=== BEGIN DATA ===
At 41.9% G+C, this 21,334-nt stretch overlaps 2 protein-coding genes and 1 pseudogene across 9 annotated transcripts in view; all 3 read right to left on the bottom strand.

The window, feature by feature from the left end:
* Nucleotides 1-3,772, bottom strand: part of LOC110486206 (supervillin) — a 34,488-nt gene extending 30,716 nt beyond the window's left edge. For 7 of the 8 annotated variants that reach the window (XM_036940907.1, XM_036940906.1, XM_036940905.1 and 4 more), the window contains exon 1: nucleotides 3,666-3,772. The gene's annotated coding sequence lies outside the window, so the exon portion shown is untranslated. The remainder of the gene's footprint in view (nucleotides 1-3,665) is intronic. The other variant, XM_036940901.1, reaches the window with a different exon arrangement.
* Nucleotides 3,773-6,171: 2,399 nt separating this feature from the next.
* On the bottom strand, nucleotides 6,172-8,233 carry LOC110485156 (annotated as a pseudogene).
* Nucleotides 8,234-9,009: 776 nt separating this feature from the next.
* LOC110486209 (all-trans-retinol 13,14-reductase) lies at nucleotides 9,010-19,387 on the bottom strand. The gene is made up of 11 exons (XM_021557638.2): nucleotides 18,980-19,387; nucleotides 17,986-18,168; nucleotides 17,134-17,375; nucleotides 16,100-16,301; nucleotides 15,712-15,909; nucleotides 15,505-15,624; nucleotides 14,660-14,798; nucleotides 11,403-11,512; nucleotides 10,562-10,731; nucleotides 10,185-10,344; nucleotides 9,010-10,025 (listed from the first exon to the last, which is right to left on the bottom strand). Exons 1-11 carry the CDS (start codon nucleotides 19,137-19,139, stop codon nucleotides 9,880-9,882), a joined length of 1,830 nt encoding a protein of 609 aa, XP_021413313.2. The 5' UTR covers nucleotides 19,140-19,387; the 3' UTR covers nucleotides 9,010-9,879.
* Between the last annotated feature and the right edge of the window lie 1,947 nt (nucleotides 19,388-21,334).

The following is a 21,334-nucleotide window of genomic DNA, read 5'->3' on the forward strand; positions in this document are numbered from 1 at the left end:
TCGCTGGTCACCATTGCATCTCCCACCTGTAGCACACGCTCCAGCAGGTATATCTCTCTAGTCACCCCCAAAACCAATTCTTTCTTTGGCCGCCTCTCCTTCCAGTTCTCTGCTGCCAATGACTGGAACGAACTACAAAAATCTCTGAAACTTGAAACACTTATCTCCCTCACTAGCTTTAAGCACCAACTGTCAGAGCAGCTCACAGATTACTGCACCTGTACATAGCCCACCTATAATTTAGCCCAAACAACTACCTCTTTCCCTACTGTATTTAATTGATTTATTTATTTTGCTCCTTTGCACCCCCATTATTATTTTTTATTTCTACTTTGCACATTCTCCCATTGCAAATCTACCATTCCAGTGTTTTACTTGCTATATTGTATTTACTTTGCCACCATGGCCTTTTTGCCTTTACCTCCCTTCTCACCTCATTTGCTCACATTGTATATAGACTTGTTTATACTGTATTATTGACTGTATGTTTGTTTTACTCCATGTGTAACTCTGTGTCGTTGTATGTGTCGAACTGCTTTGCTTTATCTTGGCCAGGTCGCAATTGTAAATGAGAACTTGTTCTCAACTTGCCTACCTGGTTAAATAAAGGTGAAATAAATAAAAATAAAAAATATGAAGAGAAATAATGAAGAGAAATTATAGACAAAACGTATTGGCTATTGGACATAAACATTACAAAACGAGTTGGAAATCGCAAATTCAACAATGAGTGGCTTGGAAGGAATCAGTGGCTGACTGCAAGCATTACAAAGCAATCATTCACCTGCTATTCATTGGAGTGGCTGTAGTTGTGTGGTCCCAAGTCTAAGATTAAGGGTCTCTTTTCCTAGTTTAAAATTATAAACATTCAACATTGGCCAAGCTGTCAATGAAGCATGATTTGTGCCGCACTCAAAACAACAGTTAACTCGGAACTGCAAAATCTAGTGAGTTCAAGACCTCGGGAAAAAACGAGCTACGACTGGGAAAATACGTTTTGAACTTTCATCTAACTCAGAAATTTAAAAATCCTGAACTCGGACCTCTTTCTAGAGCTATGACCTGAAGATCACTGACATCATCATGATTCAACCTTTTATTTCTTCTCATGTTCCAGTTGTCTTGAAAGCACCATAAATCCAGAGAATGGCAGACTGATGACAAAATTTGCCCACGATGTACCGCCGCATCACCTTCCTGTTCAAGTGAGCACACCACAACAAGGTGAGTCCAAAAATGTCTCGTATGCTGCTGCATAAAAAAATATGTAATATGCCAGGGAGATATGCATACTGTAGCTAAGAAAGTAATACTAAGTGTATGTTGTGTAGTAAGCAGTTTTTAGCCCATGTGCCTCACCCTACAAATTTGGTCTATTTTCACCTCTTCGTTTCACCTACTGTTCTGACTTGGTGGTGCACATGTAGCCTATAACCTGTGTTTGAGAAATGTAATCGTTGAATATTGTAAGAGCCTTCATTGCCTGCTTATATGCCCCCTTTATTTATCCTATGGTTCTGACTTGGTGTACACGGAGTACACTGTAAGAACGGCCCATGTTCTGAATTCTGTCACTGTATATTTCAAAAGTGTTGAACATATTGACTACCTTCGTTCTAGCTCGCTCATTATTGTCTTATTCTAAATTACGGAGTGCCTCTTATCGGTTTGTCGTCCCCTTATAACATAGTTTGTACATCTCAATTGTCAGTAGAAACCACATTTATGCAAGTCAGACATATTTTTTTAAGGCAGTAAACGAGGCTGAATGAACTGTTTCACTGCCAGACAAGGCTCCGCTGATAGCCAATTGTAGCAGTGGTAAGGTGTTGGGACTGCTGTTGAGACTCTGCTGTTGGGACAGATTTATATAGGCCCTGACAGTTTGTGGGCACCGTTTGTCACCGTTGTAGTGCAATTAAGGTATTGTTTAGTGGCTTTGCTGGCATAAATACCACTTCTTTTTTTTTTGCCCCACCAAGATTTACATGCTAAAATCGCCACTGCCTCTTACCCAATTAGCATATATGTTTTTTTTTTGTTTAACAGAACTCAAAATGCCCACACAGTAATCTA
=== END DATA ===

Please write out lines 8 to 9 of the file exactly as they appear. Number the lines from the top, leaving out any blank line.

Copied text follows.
* Between the last annotated feature and the right edge of the window lie 1,947 nt (nucleotides 19,388-21,334).

The following is a 21,334-nucleotide window of genomic DNA, read 5'->3' on the forward strand; positions in this document are numbered from 1 at the left end: